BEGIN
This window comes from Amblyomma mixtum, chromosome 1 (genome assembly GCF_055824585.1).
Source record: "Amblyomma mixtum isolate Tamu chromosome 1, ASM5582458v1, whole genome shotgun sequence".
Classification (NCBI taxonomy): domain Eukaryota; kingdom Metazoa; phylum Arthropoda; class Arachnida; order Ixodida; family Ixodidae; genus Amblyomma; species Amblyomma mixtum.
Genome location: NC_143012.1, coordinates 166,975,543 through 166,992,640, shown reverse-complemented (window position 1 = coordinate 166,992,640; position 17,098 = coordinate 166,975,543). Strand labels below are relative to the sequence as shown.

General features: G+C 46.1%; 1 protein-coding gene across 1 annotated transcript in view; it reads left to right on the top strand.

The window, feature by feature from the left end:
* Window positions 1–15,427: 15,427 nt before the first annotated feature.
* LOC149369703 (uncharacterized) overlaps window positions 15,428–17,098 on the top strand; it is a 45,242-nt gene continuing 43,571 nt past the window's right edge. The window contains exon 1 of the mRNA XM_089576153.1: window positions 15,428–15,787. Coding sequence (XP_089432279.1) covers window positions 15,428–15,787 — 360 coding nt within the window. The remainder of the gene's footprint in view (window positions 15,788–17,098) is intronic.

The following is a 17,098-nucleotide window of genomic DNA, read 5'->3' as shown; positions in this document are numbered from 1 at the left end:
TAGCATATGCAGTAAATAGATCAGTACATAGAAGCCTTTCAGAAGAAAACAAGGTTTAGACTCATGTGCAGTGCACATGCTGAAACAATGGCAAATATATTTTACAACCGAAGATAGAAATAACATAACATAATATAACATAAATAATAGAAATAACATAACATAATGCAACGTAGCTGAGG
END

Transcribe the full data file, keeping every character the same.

This window comes from Amblyomma mixtum, chromosome 1 (genome assembly GCF_055824585.1).
Source record: "Amblyomma mixtum isolate Tamu chromosome 1, ASM5582458v1, whole genome shotgun sequence".
Classification (NCBI taxonomy): domain Eukaryota; kingdom Metazoa; phylum Arthropoda; class Arachnida; order Ixodida; family Ixodidae; genus Amblyomma; species Amblyomma mixtum.
Genome location: NC_143012.1, coordinates 166,975,543 through 166,992,640, shown reverse-complemented (window position 1 = coordinate 166,992,640; position 17,098 = coordinate 166,975,543). Strand labels below are relative to the sequence as shown.

General features: G+C 46.1%; 1 protein-coding gene across 1 annotated transcript in view; it reads left to right on the top strand.

The window, feature by feature from the left end:
* Window positions 1–15,427: 15,427 nt before the first annotated feature.
* LOC149369703 (uncharacterized) overlaps window positions 15,428–17,098 on the top strand; it is a 45,242-nt gene continuing 43,571 nt past the window's right edge. The window contains exon 1 of the mRNA XM_089576153.1: window positions 15,428–15,787. Coding sequence (XP_089432279.1) covers window positions 15,428–15,787 — 360 coding nt within the window. The remainder of the gene's footprint in view (window positions 15,788–17,098) is intronic.

The following is a 17,098-nucleotide window of genomic DNA, read 5'->3' as shown; positions in this document are numbered from 1 at the left end:
TAGCATATGCAGTAAATAGATCAGTACATAGAAGCCTTTCAGAAGAAAACAAGGTTTAGACTCATGTGCAGTGCACATGCTGAAACAATGGCAAATATATTTTACAACCGAAGATAGAAATAACATAACATAATATAACATAAATAATAGAAATAACATAACATAATGCAACGTAGCTGAGG